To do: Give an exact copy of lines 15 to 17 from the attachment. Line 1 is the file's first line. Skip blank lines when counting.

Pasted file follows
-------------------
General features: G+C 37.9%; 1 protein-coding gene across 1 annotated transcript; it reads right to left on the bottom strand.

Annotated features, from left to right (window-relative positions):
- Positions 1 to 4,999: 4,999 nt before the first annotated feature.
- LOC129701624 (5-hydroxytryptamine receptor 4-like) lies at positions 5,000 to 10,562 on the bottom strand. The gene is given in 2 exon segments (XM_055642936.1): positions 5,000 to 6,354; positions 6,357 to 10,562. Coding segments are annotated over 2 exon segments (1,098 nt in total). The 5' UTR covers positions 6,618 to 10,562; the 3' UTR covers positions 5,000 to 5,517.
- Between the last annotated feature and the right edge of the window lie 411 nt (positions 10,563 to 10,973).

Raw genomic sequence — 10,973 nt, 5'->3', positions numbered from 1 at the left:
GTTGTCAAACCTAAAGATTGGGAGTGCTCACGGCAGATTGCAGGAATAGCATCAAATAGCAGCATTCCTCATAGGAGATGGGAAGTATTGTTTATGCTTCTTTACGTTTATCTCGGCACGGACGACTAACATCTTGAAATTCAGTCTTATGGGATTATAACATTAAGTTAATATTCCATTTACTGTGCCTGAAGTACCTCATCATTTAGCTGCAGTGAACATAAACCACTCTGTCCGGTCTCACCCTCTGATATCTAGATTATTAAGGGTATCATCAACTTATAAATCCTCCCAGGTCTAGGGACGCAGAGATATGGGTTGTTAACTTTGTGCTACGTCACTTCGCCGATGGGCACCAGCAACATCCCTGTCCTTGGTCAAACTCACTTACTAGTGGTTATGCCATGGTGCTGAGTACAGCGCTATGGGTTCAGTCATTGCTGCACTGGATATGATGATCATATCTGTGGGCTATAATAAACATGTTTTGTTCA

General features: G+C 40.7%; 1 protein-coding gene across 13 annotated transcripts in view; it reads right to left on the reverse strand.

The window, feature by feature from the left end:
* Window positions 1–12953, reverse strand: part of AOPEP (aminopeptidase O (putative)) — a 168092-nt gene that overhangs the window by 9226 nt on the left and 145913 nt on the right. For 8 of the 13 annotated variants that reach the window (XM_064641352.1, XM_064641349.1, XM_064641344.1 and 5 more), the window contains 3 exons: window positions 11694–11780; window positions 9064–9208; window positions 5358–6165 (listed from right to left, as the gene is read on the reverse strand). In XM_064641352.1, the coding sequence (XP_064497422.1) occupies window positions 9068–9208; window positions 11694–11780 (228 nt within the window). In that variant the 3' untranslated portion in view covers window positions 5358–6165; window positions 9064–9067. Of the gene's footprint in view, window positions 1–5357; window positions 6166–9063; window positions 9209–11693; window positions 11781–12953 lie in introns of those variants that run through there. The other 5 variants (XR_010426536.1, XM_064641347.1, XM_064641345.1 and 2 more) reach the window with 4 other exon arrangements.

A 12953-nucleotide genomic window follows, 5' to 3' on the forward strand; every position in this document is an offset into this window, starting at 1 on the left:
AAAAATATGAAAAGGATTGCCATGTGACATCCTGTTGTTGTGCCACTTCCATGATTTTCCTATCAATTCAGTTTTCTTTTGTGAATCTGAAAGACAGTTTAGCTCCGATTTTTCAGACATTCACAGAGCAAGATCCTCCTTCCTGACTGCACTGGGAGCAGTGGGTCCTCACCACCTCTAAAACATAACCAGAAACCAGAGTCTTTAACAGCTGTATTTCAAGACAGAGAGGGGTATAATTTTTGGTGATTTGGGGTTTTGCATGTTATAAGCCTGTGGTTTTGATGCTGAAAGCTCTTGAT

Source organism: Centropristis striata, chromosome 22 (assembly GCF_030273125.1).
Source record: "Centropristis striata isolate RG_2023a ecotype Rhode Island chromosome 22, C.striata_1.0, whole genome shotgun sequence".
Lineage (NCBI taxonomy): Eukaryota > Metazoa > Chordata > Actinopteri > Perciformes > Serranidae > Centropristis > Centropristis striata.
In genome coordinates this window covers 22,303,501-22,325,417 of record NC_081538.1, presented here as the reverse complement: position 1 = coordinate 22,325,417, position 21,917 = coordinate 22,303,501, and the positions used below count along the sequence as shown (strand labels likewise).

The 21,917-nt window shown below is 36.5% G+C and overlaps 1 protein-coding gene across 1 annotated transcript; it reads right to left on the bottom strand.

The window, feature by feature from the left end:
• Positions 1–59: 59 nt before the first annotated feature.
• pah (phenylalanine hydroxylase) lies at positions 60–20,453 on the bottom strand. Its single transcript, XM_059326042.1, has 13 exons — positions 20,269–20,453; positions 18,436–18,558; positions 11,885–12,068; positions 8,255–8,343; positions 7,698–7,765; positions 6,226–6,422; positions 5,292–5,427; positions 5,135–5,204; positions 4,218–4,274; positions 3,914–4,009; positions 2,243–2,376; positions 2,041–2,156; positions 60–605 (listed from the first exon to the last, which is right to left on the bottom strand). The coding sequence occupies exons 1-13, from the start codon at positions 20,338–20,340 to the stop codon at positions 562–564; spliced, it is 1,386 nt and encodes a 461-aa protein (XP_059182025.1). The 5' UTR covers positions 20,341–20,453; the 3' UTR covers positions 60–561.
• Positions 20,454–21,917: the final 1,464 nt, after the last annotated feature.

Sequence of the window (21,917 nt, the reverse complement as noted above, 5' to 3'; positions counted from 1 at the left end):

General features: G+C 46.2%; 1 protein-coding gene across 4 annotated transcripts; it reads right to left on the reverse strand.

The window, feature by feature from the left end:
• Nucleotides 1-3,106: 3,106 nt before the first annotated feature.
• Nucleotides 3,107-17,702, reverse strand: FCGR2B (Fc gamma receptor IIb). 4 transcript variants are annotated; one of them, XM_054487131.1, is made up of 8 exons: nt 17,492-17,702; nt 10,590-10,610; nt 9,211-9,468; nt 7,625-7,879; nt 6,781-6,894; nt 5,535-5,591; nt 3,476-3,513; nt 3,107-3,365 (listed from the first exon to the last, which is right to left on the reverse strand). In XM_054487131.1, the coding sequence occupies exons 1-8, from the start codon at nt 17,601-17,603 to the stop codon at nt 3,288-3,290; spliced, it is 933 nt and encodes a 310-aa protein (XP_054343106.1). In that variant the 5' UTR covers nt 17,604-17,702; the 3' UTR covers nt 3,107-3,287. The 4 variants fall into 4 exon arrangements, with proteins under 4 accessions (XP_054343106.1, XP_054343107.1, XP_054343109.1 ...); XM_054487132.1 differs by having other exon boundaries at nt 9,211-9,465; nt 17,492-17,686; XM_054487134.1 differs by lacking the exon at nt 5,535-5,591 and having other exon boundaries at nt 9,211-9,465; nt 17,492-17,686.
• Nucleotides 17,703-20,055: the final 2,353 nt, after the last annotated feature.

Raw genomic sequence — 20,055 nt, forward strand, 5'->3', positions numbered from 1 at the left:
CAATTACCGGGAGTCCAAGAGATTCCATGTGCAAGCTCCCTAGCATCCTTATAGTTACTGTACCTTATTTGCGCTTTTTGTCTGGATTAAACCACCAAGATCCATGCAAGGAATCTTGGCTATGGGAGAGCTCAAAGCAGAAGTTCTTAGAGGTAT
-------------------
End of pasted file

Lineage (NCBI taxonomy): Eukaryota > Metazoa > Chordata > Actinopteri > Perciformes > Serranidae > Centropristis > Centropristis striata.
In genome coordinates this window covers 22,303,501-22,325,417 of record NC_081538.1, presented here as the reverse complement: position 1 = coordinate 22,325,417, position 21,917 = coordinate 22,303,501, and the positions used below count along the sequence as shown (strand labels likewise).

The 21,917-nt window shown below is 36.5% G+C and overlaps 1 protein-coding gene across 1 annotated transcript; it reads right to left on the bottom strand.